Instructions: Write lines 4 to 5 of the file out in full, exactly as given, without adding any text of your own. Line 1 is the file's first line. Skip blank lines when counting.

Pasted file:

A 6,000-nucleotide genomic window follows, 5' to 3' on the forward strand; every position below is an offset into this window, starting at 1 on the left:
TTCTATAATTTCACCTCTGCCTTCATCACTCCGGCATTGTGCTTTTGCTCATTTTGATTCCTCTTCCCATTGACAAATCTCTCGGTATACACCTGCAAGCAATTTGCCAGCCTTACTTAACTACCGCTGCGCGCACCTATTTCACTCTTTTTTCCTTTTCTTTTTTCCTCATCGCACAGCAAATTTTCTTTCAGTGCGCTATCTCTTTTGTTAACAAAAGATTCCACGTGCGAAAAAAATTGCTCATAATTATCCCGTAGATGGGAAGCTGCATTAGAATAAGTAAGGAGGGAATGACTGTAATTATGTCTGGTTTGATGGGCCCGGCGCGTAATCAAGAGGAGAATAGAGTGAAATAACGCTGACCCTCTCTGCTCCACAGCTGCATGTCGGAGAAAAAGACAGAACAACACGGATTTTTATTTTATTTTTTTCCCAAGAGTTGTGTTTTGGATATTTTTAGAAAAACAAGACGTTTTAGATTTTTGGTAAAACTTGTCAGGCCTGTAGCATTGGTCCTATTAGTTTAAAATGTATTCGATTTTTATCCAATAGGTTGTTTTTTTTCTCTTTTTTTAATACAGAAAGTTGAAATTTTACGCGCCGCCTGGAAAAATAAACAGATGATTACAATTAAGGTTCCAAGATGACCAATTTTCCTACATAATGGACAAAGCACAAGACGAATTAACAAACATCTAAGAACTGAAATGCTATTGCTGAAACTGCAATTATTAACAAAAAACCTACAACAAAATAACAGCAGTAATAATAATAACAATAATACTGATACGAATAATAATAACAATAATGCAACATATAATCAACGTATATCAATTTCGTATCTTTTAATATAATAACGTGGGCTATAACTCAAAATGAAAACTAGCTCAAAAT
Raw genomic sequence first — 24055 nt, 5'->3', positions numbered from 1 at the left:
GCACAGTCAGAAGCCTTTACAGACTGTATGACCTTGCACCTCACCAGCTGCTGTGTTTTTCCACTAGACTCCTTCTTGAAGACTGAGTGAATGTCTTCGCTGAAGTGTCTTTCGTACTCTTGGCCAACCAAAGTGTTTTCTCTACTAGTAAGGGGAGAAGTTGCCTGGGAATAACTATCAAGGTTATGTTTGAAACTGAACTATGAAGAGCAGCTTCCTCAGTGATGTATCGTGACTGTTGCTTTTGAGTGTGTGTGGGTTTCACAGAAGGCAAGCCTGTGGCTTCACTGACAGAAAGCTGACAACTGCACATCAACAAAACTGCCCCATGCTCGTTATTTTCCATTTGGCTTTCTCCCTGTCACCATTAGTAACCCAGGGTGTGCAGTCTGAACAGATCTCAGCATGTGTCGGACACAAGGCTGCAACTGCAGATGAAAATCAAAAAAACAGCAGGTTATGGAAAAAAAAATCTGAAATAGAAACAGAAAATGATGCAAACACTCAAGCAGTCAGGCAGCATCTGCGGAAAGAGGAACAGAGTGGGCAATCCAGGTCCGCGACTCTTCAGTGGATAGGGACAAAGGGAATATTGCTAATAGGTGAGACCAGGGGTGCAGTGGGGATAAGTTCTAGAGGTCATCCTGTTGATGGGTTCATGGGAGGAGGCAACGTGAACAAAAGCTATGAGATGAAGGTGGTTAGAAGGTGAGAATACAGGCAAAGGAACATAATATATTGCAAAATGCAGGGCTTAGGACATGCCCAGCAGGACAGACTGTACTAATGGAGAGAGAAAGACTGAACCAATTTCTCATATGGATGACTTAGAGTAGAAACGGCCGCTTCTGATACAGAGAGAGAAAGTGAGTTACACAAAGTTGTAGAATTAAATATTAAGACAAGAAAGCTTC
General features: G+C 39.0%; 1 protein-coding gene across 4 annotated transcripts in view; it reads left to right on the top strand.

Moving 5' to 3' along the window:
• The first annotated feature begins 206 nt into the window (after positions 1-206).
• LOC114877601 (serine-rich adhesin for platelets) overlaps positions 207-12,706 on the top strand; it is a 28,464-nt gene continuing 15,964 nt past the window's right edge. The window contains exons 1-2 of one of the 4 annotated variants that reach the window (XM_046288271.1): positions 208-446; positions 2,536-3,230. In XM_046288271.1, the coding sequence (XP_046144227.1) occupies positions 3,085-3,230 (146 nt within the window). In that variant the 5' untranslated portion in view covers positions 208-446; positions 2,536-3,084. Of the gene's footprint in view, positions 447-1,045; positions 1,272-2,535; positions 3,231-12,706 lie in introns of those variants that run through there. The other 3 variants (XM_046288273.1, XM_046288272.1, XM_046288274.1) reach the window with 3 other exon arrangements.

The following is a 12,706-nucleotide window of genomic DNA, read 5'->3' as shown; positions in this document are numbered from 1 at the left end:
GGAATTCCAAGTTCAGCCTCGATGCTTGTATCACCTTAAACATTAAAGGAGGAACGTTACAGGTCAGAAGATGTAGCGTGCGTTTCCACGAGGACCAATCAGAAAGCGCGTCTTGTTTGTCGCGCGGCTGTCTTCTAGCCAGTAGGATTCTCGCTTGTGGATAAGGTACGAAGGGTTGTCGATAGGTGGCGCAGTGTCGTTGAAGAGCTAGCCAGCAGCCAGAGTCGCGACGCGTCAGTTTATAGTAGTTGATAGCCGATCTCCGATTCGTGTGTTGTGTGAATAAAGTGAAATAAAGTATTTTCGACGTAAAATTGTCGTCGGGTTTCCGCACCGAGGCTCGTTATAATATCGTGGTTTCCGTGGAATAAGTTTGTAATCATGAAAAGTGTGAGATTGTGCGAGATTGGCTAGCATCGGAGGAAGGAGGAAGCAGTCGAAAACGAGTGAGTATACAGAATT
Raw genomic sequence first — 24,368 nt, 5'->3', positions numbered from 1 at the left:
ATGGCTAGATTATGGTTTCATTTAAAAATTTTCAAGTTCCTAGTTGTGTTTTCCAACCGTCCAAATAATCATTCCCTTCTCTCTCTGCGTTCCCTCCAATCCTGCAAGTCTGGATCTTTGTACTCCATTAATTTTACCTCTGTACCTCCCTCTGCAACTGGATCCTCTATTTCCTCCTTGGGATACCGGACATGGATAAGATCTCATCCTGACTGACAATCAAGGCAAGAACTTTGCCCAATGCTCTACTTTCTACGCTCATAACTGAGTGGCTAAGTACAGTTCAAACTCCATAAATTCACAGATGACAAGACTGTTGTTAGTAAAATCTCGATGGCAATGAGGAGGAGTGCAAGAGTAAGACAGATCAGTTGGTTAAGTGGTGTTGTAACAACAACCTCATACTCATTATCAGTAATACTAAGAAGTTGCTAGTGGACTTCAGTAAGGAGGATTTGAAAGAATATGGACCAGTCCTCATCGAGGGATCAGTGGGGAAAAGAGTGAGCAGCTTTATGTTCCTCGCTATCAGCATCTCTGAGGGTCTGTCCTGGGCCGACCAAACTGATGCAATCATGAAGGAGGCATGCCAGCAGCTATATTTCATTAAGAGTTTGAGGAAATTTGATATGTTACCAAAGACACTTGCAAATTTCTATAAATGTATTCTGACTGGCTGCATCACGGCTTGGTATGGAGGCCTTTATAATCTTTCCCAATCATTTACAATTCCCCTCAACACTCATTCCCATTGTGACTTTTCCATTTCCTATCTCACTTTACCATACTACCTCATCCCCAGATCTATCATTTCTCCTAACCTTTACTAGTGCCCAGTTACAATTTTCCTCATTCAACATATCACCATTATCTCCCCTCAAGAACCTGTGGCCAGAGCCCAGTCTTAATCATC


GCACAGTCAGAAGCCTTTACAGACTGTATGACCTTGCACCTCACCAGCTGCTGTGTTTTTCCACTAGACTCCTTCTTGAAGACTGAGTGAATGTCTTCGCTGAAGTGTCTTTCGTACTCTTGGCCAACCAAAGTGTTTTCTCTACTAGTAAGGGGAGAAGTTGCCTGGGAATAACTATCAAGGTTATGTTTGAAACTGAACTATGAAGAGCAGCTTCCTCAGTGATGTATCGTGACTGTTGCTTTTGAGTGTGTGTGGGTTTCACAGAAGGCAAGCCTGTGGCTTCACTGACAGAAAGCTGACAACTGCACATCAACAAAACTGCCCCATGCTCGTTATTTTCCATTTGGCTTTCTCCCTGTCACCATTAGTAACCCAGGGTGTGCAGTCTGAACAGATCTCAGCATGTGTCGGACACAAGGCTGCAACTGCAGATGAAAATCAAAAAAACAGCAGGTTATGGAAAAAAAAATCTGAAATAGAAACAGAAAATGATGCAAACACTCAAGCAGTCAGGCAGCATCTGCGGAAAGAGGAACAGAGTGGGCAATCCAGGTCCGCGACTCTTCAGTGGATAGGGACAAAGGGAATATTGCTAATAGGTGAGACCAGGGGTGCAGTGGGGATAAGTTCTAGAGGTCATCCTGTTGATGGGTTCATGGGAGGAGGCAACGTGAACAAAAGCTATGAGATGAAGGTGGTTAGAAGGTGAGAATACAGGCAAAGGAACATAATATATTGCAAAATGCAGGGCTTAGGACATGCCCAGCAGGACAGACTGTACTAATGGAGAGAGAAAGACTGAACCAATTTCTCATATGGATGACTTAGAGTAGAAACGGCCGCTTCTGATACAGAGAGAGAAAGTGAGTTACACAAAGTTGTAGAATTAAATATTAAGACAAGAAAGCTTC
General features: G+C 39.0%; 1 protein-coding gene across 4 annotated transcripts in view; it reads left to right on the top strand.